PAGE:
Core values are the belief systems that underlie attitudes and behaviours.

    Marketers who target consumers on the basis of their values believe that with appeals to peoples inner selves, it is possible to influence their outer

    selvestheir purchase behaviour. 6 - 17

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    Table 6.2 LOHAS Market

    Segments

    6 - 18

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    Figure 6.1 Model of

    Consumer Behavior

    6 - 19

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    Motivation

    6 - 20

    Freuds Theory

    Behavior

    is guided by

    subconscious

    motivations

    Maslows Hierarchy

    of Needs

    Behavior

    is driven by

    lowest,

    unmet need

    Herzbergs Two-Factor

    Theory

    Behavior is

    guided by

    motivating

    and hygiene

    factors

  • Copyright 2013 Pearson Canada Inc.

    Figure 6.2 Maslows Hierarchy of Needs

    6 - 21

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    Perception Selective attention

    Selective retention

    Selective distortion

    Subliminal perception

    6 - 22

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    Learning Learning induces changes in our behavior

    arising from experience.

    A drive is a strong internal stimulus impelling action.

    Cues are minor stimuli that determine when, where, and how a person responds.

    Discrimination means we have learned to recognize differences in sets of similar stimuli

    and can adjust our responses accordingly.

    6 - 23

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    Emotions Consumer response is not all cognitive and

    rational; much may be emotional and invoke

    different kinds of feelings.

    A brand or product may make a consumer feel proud, excited, or confident. An ad may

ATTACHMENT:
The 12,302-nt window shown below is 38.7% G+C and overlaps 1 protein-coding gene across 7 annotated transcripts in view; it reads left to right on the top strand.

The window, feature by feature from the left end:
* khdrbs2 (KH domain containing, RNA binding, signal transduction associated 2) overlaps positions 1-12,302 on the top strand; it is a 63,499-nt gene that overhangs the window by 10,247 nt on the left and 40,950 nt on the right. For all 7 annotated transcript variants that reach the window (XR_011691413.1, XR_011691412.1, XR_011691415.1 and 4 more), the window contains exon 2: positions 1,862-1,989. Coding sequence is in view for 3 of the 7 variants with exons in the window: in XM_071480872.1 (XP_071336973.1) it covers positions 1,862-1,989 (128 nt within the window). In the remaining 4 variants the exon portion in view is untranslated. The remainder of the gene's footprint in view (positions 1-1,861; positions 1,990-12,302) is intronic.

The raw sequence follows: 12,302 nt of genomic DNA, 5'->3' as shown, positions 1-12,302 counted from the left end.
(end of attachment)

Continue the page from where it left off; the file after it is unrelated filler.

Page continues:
create feelings of amusement, disgust, or

    wonder.

    6 - 24

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    Memory Cognitive psychologists distinguish between

    short-term memory (STM)a temporary and limited repository of informationand long-term memory (LTM)a more permanent, essentially unlimited repository.

    6 - 25

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    Memory Processes Memory encoding describes how and

    where information gets into memory.

    Memory retrieval is the way information gets out of memory.

    6 - 26

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    Figure 6.3 Hypothetical Dole

    Mental Map

    6 - 27

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    Figure 6.4 Five- Stage Model of

    the Consumer Buying Process

    6 - 28

    Problem Recognition

    Information Search

    Evaluation of alternatives

    Purchase Decision

    Postpurchase Behavior

  • Copyright 2013 Pearson Canada Inc.

    Sources of Information

    6 - 29

    Commercial Personal

    Public Experiential

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    Figure 6.5 Successive Sets in

    Decision Making

    6 - 30

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    Table 6.4 A Consumers Brand Beliefs about Laptop Computers

    6 - 31

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    Figure 6.6 Steps Between

    Alternative Evaluation & Purchase

    6 - 32

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    Non-Compensatory Models of

    Choice Conjunctive

    Lexicographic

    Elimination-by-aspects

    6 - 33

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    Perceived Risk Functional

    Physical

    Financial

    Social

    Psychological

    Time

    6 - 34

  • Copyright 2013 Pearson Canada Inc.

    Figure 6.7 How Customers

    Use or Dispose of Products

    6 - 35

  • Copyright 2013 Pearson Canada Inc.

    Moderating Effects on

    Consumer Decision Making The manner or path by which a consumer

    moves through the decision-making stages

    depends on several factors, including the

    level of involvement and extent of variety

    seeking.

    6 - 36

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    Decision Heuristics Availability

    Representativeness

    Anchoring and adjustment

    6 - 37

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    Framing Decision framing is the manner in which

    choices are presented to and seen by a

    decision maker.

    6 - 38

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    Mental Accounting Consumers tend to

    Segregate gains

    Integrate losses

    Integrate smaller losses with larger gains

    Segregate small gains from large losses

    6 - 39